The HR manager at Medignostics sees a disaster on the horizon:The company's workforce is aging, and it can't attract young talent. But his bosses are more concerned with cutting costs here and now. How can he persuade them to take the long view?
The Cane Mutiny
Managing a Graying Workforce
by Cornelia Geissler
UMAN RESOURCES MANAGERFrank
Heberer frowned. Theinternalmail envelope he'd just torn open with great expectations contained the report he'd labored over for months. It outlined the long-terin human resources strategy he believed Medignostics needed to adopt in order to remain competitive in the next 20 years. On the title page was affixed a yellow Post-it, with the words "Not a priority" penned in the ornate handwriting of Erwin Baum, the vice presidentof HR. Noting the crispness of the binder, Heberer doubted that anyone had read beyond his cover sheet.
project. He'd done all the research, and everything he'd read pointed to a rocky road ahead. The average age ofthe German population was steadily rising, and that had real implications for the midsize pharmaceutical company's personnel. He flipped open his report to look once again at theshocking statistic: Without immigration, the country's population would fall from 82 million to 24 million by 2100. "Granted, that's a long way off," he thought, "but what could be a bigger priority than a disaster you clearly see coming?"
Heberer had timed his proposal carefully. While the executive team might He felt completely deflated. For the not have been reading many demopast six months,this had been his pet graphic studies, he trusted they'd heard
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H B R CASE S T U D Y • Managing a Graying Workforce
of the wildly popular bestseller Das Methusatem-Komplott (The Methuselah Conspiracy). Written by Frank Schirrmacher, an editor of the FrankfurterAllgemeine Zeitung newspaper, the book chronicled the demographic transformation occurring in Germany and seemed to be the hot topic of conversation everywhere Heberer went. The picture it painted of the future was anything but rosy. Tn just 25 years, more than a quarter of the country's population would be over age 65. That was 6% more than in America. In his report, Heberer went further to predict theeffect this
take so long to find qualified candidates and wondered if he should contact a recruiting agency. A knock on the door interrupted his train of thought "Frank, can I speak to you for a moment?" His HR colleague Rita Wachten sounded troubled. "It's about Matthias Hausmann."The 58-year old Hausmann had been with Medignostics for more than 20 years; he'd started as a bookkeeper and workedhis way up through the accounting ranks before being moved into account management."! just spoke with his manager. Matthias's tjme away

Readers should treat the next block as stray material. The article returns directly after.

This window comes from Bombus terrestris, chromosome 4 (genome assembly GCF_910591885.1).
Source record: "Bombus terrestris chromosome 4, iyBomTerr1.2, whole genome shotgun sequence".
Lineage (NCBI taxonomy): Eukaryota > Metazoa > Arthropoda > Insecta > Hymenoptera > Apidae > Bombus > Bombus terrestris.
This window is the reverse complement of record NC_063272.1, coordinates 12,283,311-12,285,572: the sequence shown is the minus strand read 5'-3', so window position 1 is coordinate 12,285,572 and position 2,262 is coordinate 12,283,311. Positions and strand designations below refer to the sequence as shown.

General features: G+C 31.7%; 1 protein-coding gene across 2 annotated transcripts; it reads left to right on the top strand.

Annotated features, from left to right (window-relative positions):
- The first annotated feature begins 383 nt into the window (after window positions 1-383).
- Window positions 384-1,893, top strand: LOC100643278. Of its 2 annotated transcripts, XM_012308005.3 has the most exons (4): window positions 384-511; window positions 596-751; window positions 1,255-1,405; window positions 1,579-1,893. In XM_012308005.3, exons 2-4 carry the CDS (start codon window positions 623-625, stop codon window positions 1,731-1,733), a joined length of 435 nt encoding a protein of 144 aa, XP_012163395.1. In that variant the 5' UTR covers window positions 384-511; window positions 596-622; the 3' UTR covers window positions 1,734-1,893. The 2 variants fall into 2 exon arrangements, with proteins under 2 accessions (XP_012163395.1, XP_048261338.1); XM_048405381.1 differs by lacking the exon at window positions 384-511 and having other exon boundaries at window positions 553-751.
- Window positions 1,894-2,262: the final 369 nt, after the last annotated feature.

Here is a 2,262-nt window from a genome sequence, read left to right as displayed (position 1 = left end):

'First the company insists on my being here full-time, and then it finds a pasture to put me out to....Tell me, Frank, when it gets to be ten years from now, will you know less about how to do your job-or more?"
from the office is becoming problematic. Hecan't always be found when decisions have to be made or when his clients call. Apparently, there's been more than one complaint." "That doesn't sound like Matthias. When did the problem start?" "In the last few months, he's taken an unusually high number of sick days." "is there something seriously the matter, do you think? He's not as young as he once was, but his energy couldn't He dropped thereport on his desk have dwindled so suddenly." and combed through the rest of his "I don't know any details," Wachten mail. Only two more applications - a said. She hesitated, then added: "But it meager yield for a job that had been might have to do with the part-time posted for three weeks on online boards statute. I've been hearing through the and in the daily press. Heberer was try- grapevine...